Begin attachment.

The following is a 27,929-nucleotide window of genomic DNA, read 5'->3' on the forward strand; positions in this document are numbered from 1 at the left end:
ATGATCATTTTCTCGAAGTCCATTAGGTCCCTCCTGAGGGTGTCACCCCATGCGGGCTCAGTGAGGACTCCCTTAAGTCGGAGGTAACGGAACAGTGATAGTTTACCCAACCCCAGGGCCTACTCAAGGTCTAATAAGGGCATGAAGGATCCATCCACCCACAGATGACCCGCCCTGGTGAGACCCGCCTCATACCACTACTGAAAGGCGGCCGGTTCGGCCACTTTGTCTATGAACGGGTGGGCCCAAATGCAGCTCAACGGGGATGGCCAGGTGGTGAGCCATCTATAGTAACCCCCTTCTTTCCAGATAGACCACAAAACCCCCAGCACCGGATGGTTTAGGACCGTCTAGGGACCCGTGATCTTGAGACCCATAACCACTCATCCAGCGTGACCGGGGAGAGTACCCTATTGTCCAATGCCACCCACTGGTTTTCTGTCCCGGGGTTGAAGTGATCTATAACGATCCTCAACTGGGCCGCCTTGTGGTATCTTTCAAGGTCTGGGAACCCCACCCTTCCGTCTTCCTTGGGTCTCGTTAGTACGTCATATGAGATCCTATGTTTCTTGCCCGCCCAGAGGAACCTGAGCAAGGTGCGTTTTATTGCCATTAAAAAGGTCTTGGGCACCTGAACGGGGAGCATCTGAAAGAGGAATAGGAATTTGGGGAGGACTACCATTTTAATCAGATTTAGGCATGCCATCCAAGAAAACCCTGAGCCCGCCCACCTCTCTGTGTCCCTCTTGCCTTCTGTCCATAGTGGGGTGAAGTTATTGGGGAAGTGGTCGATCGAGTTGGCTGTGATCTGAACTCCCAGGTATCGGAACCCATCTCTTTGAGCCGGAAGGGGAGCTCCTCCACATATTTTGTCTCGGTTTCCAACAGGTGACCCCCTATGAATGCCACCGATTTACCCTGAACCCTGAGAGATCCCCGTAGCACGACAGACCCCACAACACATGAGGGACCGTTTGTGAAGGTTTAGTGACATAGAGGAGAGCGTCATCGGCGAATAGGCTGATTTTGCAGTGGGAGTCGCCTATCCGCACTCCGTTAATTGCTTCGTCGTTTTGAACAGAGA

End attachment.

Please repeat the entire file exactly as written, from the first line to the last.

The following is a 27,929-nucleotide window of genomic DNA, read 5'->3' on the forward strand; positions in this document are numbered from 1 at the left end:
ATGATCATTTTCTCGAAGTCCATTAGGTCCCTCCTGAGGGTGTCACCCCATGCGGGCTCAGTGAGGACTCCCTTAAGTCGGAGGTAACGGAACAGTGATAGTTTACCCAACCCCAGGGCCTACTCAAGGTCTAATAAGGGCATGAAGGATCCATCCACCCACAGATGACCCGCCCTGGTGAGACCCGCCTCATACCACTACTGAAAGGCGGCCGGTTCGGCCACTTTGTCTATGAACGGGTGGGCCCAAATGCAGCTCAACGGGGATGGCCAGGTGGTGAGCCATCTATAGTAACCCCCTTCTTTCCAGATAGACCACAAAACCCCCAGCACCGGATGGTTTAGGACCGTCTAGGGACCCGTGATCTTGAGACCCATAACCACTCATCCAGCGTGACCGGGGAGAGTACCCTATTGTCCAATGCCACCCACTGGTTTTCTGTCCCGGGGTTGAAGTGATCTATAACGATCCTCAACTGGGCCGCCTTGTGGTATCTTTCAAGGTCTGGGAACCCCACCCTTCCGTCTTCCTTGGGTCTCGTTAGTACGTCATATGAGATCCTATGTTTCTTGCCCGCCCAGAGGAACCTGAGCAAGGTGCGTTTTATTGCCATTAAAAAGGTCTTGGGCACCTGAACGGGGAGCATCTGAAAGAGGAATAGGAATTTGGGGAGGACTACCATTTTAATCAGATTTAGGCATGCCATCCAAGAAAACCCTGAGCCCGCCCACCTCTCTGTGTCCCTCTTGCCTTCTGTCCATAGTGGGGTGAAGTTATTGGGGAAGTGGTCGATCGAGTTGGCTGTGATCTGAACTCCCAGGTATCGGAACCCATCTCTTTGAGCCGGAAGGGGAGCTCCTCCACATATTTTGTCTCGGTTTCCAACAGGTGACCCCCTATGAATGCCACCGATTTACCCTGAACCCTGAGAGATCCCCGTAGCACGACAGACCCCACAACACATGAGGGACCGTTTGTGAAGGTTTAGTGACATAGAGGAGAGCGTCATCGGCGAATAGGCTGATTTTGCAGTGGGAGTCGCCTATCCGCACTCCGTTAATTGCTTCGTCGTTTTGAACAGAGA